tomcat-users mailing list archives

Site index · List index
Message view « Date » · « Thread »
Top « Date » · « Thread »
From Cris Berneburg - US <cberneb...@caci.com>
Subject RE: Need help understanding DB connection versus servlet request life cycle
Date Tue, 18 Aug 2015 13:55:33 GMT
Chris,

Thanks for taking time to explain all that to me.  I appreciate it.  My responses inline below.

--
Cris Berneburg, Lead Software Engineer, CACI


-----Original Message-----
From: Christopher Schultz [mailto:chris@christopherschultz.net] 
Sent: Saturday, August 15, 2015 8:32 PM
To: Tomcat Users List
Subject: Re: Need help understanding DB connection versus servlet request life cycle

> -----BEGIN PGP SIGNED MESSAGE-----
> Hash: SHA256
> 
> Cris,
> 
> On 8/14/15 1:36 PM, Cris Berneburg - US wrote:
> > -----Original Message----- From: osagie uwaifo 
> > [mailto:osagieuwaifo@gmail.com] Sent: Friday, August 14, 2015 10:49 AM 
> > To: Tomcat Users List Subject: Re: Need help understanding DB 
> > connection versus servlet request life cycle
> > 
> >> Chris,
> >> 
> >> Why don't you allow tomcat manage the connection for you?
> >> 
> >> http://tomcat.apache.org/tomcat-7.0-doc/jdbc-pool.html
> >> 
> >> [SNIP]
> 
> You just need to code myBatis to use a JNDI DataSource. Then make sure that the DataSource
you configure in Tomcat (in your application's META-INF/context.xml file) agrees with the
DataSource's name you tell myBatis to use. Sometimes the exact syntax on either side is tricky
to get, since certain components like to add their own prefixes without making it abundantly
clear what prefixes are actually being added from the root of the JNDI context.

I just re(?)discovered that myBatis is already configured to use DBCP, which may mean I don't
need to set up a JNDI datasource after all:

<transactionManager type="JDBC"/>
	<dataSource type="POOLED">

I added these connection pooling properties below.  Hopefully that will help support DB connections
in the JSP layer, at least until they are later moved to the servlet layer like you suggest.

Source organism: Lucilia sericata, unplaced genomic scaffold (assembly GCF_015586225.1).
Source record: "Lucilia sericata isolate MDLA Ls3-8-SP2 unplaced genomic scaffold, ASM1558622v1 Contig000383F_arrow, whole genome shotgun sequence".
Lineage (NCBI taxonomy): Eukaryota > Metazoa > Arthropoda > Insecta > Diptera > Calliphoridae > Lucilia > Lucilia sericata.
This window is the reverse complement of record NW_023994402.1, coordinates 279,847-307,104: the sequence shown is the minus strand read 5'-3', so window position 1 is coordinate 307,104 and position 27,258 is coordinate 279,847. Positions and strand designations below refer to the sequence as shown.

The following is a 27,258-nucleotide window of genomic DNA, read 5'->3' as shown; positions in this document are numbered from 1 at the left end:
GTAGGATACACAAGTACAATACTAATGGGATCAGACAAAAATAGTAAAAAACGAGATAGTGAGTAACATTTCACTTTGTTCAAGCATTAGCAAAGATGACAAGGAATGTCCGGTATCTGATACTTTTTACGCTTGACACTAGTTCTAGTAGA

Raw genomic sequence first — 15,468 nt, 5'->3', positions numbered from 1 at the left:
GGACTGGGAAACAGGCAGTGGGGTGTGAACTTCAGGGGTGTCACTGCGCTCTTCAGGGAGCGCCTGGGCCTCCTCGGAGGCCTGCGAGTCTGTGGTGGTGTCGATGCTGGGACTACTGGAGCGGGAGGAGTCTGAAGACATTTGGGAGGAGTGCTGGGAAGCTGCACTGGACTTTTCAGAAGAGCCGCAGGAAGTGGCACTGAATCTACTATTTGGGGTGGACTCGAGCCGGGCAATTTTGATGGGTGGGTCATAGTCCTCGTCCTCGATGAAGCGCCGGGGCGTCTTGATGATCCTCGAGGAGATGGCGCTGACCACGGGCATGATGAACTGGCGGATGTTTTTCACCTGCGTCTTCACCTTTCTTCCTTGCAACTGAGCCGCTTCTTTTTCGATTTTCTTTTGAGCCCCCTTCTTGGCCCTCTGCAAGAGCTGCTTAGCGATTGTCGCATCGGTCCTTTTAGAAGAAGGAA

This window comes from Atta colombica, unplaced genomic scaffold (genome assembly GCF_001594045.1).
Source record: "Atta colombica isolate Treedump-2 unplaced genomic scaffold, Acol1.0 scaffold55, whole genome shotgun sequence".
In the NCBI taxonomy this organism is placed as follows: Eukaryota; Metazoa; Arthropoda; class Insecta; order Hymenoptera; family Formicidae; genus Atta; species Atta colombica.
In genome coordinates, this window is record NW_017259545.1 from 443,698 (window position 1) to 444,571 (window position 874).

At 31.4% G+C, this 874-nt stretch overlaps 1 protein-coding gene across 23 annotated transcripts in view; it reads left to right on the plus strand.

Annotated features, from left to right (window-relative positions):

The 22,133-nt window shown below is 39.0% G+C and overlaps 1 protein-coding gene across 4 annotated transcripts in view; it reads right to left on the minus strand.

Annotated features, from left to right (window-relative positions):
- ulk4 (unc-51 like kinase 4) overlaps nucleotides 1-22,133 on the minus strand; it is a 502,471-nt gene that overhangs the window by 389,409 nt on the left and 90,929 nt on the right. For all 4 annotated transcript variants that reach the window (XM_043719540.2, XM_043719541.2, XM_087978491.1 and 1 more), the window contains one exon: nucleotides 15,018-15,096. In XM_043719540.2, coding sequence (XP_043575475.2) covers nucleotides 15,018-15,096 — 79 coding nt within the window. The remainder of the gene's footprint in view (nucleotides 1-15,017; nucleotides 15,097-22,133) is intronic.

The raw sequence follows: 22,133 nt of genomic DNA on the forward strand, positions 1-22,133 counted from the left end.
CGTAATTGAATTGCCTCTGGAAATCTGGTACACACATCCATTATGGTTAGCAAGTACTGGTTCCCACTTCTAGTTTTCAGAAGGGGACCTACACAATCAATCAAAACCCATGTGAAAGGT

<property name="poolMaximumActiveConnections" value="30" />
<property name="poolMaximumCheckoutTime" value="60000" />
<property name="poolPingQuery" value="SELECT 1" />
<property name="poolPingEnabled" value="true" />

> It's not a good idea to keep a database connection open for the duration of the request.
For one, not all requests are going to require a database connection, and you'd be pulling
one out of the pool only to starve other requests that actually do need them. Second, the
request (usually) takes longer than the database transaction, so you are also starving other
threads by doing that.
> 
> I would recommend checking a connection out of the pool, performing a small transaction,
then returning the connection to the pool using Connection.close(). If you need to perform
multiple transactions, you can grab another connection if necessary.
> 
> If you find that you have multiple separate transactions per request that are stalling
waiting for connections, you might consider creating a utility method that handles that set
of transactions and does them all with a single connection.

Yeah, you're right, it's not very efficient.  However, we're a low-volume site, and we might
be able to get away with it until refactoring is finished.  The myBatis documentation (https://mybatis.github.io/mybatis-3/getting-started.html)
says this in the SqlSession section: